“Hormones Are For Teenagers” states a rustic-looking billboard for Minnesota-based Gold’n Plump. Clever, huh? It’s a humorous way of getting across the message that no added hormones are used to raise Gold’n Plump chickens. And that’s perfectly true. But there’s more to the story. The fact is the federal government banned hormones in U.S. pork and poultry production several years ago. So by law no chicken, Gold’n Plump or otherwise, can be given hormones to promote growth. Saying a chicken breast contains “no added hormones” is a little like saying, “no bald eagle feathers were used in the manufacture of this pillow.”
The confusion over hormone-related claims made by poultry companies is just one example of how much of a mess America’s food labeling system is these days. Major corporations like it that way. It provides plenty of avenues for befuddling consumers who want to use their food dollars to support farming systems that protect the environment, treat livestock well and pay farmers a fair price. But a little bit of homework can help shoppers navigate the land of labels and discover what they are really paying for.
Let’s start with a primer on a few common terms you are likely to run into at the grocery store or co-op:
The word “natural” may well be the most misused (and misunderstood) term in U.S. food labeling. According to the USDA’s Food Safety and Inspection Service, “natural” can be used on a label as long as a product does not “contain any artificial flavor or flavoring, coloring ingredient, chemical preservative or any other artificial or synthetic ingredient; and the product and its ingredients are not more than minimally processed (ground, for example).” In other words, “natural” tells a consumer nothing about how that food was raised.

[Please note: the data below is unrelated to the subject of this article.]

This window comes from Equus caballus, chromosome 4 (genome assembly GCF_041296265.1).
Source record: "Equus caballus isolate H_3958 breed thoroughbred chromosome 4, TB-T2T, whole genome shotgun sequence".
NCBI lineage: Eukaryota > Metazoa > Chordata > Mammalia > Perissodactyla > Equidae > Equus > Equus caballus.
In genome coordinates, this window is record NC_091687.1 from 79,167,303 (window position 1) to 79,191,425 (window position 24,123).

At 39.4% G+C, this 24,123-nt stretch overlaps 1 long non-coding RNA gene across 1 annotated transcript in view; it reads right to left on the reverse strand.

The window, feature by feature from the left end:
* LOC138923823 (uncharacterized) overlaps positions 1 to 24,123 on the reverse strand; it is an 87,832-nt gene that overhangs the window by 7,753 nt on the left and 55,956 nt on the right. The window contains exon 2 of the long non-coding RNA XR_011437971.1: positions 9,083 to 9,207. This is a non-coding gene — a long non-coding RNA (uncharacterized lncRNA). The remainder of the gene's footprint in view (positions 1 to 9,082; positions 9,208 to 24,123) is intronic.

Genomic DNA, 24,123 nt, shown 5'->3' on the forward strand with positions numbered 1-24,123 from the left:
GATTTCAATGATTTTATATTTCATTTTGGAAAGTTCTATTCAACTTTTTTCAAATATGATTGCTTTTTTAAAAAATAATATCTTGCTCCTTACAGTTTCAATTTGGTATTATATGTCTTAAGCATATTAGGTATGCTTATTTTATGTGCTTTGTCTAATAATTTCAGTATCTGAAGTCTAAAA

• Free Range
As a legal term, “free range” only applies to poultry. The USDA requires that birds labeled “free range” be given access to the outdoors for an undetermined period each day. That could mean five hours, or five minutes.
• Environmentally Friendly
If you see the phrase “environmentally friendly” on a label, it assures you of two things: the producers of that product know how to spell the word “environmentally,” and they know how to spell the word “friendly.” In other words, the use of such a statement is not regulated by the government and it has next to no legal foundation behind it.